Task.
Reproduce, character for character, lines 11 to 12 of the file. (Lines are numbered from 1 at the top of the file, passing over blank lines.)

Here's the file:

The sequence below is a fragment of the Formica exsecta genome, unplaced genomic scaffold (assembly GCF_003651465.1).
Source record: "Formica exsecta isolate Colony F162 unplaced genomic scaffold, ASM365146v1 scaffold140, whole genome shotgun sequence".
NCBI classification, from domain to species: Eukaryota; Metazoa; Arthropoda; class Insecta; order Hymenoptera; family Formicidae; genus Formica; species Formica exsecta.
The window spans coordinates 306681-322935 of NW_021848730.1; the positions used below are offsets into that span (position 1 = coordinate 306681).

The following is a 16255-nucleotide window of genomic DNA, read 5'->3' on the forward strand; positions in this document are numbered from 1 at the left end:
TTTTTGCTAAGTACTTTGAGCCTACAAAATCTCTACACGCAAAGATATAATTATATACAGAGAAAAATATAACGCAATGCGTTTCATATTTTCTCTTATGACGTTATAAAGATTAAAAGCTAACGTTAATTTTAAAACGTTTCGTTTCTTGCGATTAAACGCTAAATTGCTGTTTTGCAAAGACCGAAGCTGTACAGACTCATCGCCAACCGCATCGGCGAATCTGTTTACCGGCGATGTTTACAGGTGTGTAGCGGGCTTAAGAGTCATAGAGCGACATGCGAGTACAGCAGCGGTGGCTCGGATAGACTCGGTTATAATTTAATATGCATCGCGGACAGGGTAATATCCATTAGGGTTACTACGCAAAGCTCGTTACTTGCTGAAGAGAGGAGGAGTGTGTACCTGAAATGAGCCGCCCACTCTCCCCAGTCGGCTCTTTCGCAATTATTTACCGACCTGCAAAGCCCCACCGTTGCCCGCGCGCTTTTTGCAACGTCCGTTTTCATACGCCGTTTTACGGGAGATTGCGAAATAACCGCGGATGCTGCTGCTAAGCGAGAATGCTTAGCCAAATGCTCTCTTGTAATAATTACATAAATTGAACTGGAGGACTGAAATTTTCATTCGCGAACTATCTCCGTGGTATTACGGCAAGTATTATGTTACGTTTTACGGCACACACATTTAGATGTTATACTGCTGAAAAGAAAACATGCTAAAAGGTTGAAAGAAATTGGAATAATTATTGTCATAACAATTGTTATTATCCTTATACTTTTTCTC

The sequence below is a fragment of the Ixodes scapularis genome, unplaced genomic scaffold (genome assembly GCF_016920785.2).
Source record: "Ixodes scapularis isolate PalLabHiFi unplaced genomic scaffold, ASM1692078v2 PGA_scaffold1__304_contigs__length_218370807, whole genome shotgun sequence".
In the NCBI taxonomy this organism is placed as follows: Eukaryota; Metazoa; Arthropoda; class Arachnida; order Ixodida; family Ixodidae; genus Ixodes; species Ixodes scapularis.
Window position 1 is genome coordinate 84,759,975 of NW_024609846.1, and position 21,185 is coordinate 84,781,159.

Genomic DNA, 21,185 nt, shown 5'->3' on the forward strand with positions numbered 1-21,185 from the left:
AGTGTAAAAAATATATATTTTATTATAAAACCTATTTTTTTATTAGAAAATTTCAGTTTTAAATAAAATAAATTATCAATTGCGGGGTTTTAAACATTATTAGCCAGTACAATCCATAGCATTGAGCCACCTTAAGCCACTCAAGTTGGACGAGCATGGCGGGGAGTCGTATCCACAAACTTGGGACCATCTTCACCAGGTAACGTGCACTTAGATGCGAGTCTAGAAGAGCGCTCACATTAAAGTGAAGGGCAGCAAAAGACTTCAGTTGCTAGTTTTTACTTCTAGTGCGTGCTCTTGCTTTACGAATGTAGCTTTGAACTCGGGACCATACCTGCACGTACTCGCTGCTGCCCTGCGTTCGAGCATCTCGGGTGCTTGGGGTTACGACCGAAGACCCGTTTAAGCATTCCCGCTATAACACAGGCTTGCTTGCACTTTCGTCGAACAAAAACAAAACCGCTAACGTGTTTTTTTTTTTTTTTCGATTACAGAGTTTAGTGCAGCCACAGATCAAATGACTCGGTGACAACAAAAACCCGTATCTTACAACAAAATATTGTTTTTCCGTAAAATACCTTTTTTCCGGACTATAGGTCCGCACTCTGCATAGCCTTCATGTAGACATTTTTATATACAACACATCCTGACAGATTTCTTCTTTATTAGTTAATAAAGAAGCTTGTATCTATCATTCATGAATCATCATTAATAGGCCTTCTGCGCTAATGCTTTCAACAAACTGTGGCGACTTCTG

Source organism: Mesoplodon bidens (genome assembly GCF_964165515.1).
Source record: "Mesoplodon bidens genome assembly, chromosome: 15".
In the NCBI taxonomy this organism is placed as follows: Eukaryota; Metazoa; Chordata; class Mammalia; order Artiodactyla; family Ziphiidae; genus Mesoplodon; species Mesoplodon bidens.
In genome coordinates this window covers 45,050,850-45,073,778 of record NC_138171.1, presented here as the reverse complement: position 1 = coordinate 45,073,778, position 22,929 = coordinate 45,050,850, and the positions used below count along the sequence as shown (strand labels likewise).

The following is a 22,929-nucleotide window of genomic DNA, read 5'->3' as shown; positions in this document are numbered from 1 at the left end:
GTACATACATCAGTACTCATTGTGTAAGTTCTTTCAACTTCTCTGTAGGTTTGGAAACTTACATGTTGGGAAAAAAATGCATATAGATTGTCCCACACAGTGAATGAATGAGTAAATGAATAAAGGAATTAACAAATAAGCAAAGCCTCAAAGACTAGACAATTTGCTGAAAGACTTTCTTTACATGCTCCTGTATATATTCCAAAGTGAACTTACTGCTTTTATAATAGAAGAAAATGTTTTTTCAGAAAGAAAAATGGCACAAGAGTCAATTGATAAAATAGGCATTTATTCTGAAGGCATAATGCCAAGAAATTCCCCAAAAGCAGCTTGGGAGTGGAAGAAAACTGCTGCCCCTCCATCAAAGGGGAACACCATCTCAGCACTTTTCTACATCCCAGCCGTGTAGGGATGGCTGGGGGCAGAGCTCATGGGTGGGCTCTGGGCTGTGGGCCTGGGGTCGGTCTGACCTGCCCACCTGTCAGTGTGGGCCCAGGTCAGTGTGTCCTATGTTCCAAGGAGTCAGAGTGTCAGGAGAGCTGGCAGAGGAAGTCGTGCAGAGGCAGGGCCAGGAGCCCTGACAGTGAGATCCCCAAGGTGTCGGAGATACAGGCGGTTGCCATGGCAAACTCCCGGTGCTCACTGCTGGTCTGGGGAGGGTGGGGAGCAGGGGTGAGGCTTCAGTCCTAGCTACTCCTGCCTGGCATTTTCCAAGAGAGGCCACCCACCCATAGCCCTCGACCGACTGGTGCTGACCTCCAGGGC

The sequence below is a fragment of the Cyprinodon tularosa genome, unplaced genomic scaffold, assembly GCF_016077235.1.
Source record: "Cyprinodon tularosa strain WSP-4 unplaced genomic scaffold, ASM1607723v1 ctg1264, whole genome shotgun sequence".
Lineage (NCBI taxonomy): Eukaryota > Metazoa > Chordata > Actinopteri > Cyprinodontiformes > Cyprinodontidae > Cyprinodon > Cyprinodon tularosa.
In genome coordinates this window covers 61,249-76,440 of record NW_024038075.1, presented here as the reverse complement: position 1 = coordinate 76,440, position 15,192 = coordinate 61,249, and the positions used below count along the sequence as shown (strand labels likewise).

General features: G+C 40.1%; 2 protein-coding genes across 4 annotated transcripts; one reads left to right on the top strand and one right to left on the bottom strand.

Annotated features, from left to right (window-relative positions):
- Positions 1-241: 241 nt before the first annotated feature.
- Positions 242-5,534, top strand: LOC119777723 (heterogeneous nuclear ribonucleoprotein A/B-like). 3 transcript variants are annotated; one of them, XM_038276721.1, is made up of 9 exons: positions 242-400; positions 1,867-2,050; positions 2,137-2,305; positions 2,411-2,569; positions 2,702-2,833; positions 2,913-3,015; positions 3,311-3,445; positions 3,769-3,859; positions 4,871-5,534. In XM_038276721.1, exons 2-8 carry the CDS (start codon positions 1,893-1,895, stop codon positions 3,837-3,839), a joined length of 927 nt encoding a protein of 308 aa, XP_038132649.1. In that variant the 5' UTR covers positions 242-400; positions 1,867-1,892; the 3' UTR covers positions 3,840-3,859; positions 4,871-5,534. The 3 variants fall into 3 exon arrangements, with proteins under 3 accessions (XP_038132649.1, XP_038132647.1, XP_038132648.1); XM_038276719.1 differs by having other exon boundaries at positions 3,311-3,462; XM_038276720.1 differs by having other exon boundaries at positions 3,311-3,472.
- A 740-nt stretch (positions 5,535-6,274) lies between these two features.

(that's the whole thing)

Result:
Genomic DNA, 21,185 nt, shown 5'->3' on the forward strand with positions numbered 1-21,185 from the left:
AGTGTAAAAAATATATATTTTATTATAAAACCTATTTTTTTATTAGAAAATTTCAGTTTTAAATAAAATAAATTATCAATTGCGGGGTTTTAAACATTATTAGCCAGTACAATCCATAGCATTGAGCCACCTTAAGCCACTCAAGTTGGACGAGCATGGCGGGGAGTCGTATCCACAAACTTGGGACCATCTTCACCAGGTAACGTGCACTTAGATGCGAGTCTAGAAGAGCGCTCACATTAAAGTGAAGGGCAGCAAAAGACTTCAGTTGCTAGTTTTTACTTCTAGTGCGTGCTCTTGCTTTACGAATGTAGCTTTGAACTCGGGACCATACCTGCACGTACTCGCTGCTGCCCTGCGTTCGAGCATCTCGGGTGCTTGGGGTTACGACCGAAGACCCGTTTAAGCATTCCCGCTATAACACAGGCTTGCTTGCACTTTCGTCGAACAAAAACAAAACCGCTAACGTGTTTTTTTTTTTTTTTCGATTACAGAGTTTAGTGCAGCCACAGATCAAATGACTCGGTGACAACAAAAACCCGTATCTTACAACAAAATATTGTTTTTCCGTAAAATACCTTTTTTCCGGACTATAGGTCCGCACTCTGCATAGCCTTCATGTAGACATTTTTATATACAACACATCCTGACAGATTTCTTCTTTATTAGTTAATAAAGAAGCTTGTATCTATCATTCATGAATCATCATTAATAGGCCTTCTGCGCTAATGCTTTCAACAAACTGTGGCGACTTCTG